I want to feed my baby good food, real food.  We started to give her a taste of solids this summer at my mother’s summer-house in Egypt’s North Coast.  My mom is incredibly resourceful in the kitchen, and with a dozen mouths to feed everything had to be made fresh daily.  Much of our food came from her hometown, Nahtay, on the farms of the Nile Delta.  Our relatives sent us fresh meats, eggs, fruits and vegetables from their own personal farms. With just a handful of additional ingredients we had a delicious, healthy meal of real food every day. 

Now we are back home in Kuwait and she’s almost 8 months old!  We now give her a little cup of food twice a day.  I decided to follow the feeding guidelines set by the American Pediatric Association.  They recommend feeding children a wide variety of flavors and textures,  and note that “babies and toddlers are more likely to eat foods they see their peers and parents eating.” In other words, weaning a baby is a collective family effort to eat nutritious, healthy food.

But what is that exactly?  In this day and age it seems like everything at the supermarket has some label that promises a healthy nutritious option. So, in my next grocery trip I read every ingredient list for every item I usually get.  I was shocked at how many ingredients we were eating that I couldn’t identify.  I would go for our usual condiments, yogurt, ice cream or cereal and get halfway through the ingredient list before I realized I had no idea what I was reading.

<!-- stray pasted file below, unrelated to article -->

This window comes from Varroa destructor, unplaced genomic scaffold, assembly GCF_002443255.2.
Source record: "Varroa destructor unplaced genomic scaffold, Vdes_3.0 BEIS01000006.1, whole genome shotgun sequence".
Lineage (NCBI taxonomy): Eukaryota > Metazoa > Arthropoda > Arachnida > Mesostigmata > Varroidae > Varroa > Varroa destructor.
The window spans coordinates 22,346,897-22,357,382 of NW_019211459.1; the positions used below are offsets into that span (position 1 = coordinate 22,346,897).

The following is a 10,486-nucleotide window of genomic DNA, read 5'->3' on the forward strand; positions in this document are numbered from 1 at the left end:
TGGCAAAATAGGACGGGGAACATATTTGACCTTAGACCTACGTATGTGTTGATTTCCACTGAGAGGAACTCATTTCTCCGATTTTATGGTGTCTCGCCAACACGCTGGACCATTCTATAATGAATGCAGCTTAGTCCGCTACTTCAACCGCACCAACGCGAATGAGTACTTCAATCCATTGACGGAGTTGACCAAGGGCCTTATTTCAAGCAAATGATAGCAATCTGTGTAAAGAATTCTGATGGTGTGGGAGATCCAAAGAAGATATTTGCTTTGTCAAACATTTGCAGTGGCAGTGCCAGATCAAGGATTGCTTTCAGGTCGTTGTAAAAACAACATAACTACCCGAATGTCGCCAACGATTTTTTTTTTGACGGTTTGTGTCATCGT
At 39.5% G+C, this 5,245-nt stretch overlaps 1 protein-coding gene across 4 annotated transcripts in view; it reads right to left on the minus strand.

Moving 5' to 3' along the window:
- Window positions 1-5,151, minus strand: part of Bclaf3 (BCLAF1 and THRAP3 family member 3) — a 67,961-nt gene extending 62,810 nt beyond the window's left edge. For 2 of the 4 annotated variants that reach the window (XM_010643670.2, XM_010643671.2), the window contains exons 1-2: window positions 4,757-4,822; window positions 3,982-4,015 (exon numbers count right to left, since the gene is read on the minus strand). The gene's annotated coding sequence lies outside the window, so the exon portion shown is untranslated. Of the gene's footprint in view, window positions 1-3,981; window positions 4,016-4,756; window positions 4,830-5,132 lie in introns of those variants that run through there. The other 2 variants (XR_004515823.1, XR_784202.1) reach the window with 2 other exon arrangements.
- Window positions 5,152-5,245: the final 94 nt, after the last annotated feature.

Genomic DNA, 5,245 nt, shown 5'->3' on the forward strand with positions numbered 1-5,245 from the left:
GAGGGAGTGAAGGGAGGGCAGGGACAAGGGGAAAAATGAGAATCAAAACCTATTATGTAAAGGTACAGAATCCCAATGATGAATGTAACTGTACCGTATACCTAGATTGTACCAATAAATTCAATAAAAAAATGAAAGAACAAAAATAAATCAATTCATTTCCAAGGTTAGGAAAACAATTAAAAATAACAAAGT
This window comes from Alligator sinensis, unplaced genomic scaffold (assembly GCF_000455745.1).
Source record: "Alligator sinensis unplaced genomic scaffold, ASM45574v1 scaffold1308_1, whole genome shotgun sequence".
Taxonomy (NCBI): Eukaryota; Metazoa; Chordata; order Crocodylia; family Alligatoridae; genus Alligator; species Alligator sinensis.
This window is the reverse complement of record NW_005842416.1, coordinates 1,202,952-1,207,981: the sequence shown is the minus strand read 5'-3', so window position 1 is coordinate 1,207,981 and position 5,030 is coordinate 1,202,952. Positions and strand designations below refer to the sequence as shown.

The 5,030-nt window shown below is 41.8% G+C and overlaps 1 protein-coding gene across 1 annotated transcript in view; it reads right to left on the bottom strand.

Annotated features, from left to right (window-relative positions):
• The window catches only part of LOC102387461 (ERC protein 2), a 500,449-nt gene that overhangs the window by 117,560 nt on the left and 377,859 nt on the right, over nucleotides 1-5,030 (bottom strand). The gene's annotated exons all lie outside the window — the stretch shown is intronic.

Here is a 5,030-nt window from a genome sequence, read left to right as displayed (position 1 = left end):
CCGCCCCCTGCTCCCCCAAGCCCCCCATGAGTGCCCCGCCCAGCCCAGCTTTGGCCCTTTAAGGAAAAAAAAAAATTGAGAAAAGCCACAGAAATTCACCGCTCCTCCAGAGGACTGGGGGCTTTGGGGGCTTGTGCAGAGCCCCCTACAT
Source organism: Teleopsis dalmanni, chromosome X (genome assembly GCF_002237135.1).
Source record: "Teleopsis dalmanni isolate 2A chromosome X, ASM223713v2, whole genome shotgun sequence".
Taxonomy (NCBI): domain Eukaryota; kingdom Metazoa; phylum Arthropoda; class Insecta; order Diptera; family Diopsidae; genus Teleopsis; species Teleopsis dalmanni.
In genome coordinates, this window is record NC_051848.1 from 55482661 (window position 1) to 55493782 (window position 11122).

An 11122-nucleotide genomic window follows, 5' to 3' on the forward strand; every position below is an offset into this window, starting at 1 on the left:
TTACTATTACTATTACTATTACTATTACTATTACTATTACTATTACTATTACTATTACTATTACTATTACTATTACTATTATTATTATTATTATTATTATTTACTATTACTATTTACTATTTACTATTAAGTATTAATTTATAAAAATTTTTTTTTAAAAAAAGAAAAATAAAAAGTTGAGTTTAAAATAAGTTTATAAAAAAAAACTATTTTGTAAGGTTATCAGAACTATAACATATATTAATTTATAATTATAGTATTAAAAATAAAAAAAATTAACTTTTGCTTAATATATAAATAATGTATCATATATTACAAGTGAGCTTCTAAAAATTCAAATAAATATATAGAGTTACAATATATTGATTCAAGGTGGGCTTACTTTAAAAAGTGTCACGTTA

Four hours later, with a sleeping baby in a sling at my chest, I paid almost twice as much as I usually do and left with less groceries. Eating organic would cost us a fortune. More important, I gained a profound distrust for everything sold at the supermarket.  I decided to make as much as I could at home, from ingredients that come from nature. 

That night I set up a reading wish list on my Kindle and came across Real Food, Fake Food by Larry Olmsted.  I started reading and came across this passage: “Unless you are leaving the supermarket via the ‘8 Items or Less’ express lane, something in your cart is likely fake.” Not mislabeled, or misleading but fake.  He cites cases like Parmesan cheese sold by Kraft that contains about 8% wood chips.  I have no interest in eating wood chips, much less feeding them to my baby. 

Thus began my journey to the express lane at the grocery store.  In one year’s time I hope to always be standing at the express line at the grocery store. I hope to be eating everything homemade, and if not we will go without. 

It’s a huge undertaking, I realize.  As a stay at home mom I am able to focus all my time and attention on creating the best environment for my baby and our family. Yet, once you get in the habit of eating clean food, made completely from ingredients you can trust, it’s hard to go back.  

So, I’ll try to make this as simple as possible for you.  I’ll do the research, but you have to try out some of these recipes and methods.  I’ll talk to experts, read as much as I can online and off and share it with you in podcasts, blogs and videos.  We’ll look at what kind of equipment and time you need to make each ingredient, and try recipes so you can really up your kitchen game with homemade basics. 

At the end of the week you may decide that you actually kind of like the store-bought ricotta a bit better, or that churning your own butter is just way to much work.  I ultimately hope we will encourage each other to be more mindful about the food we eat.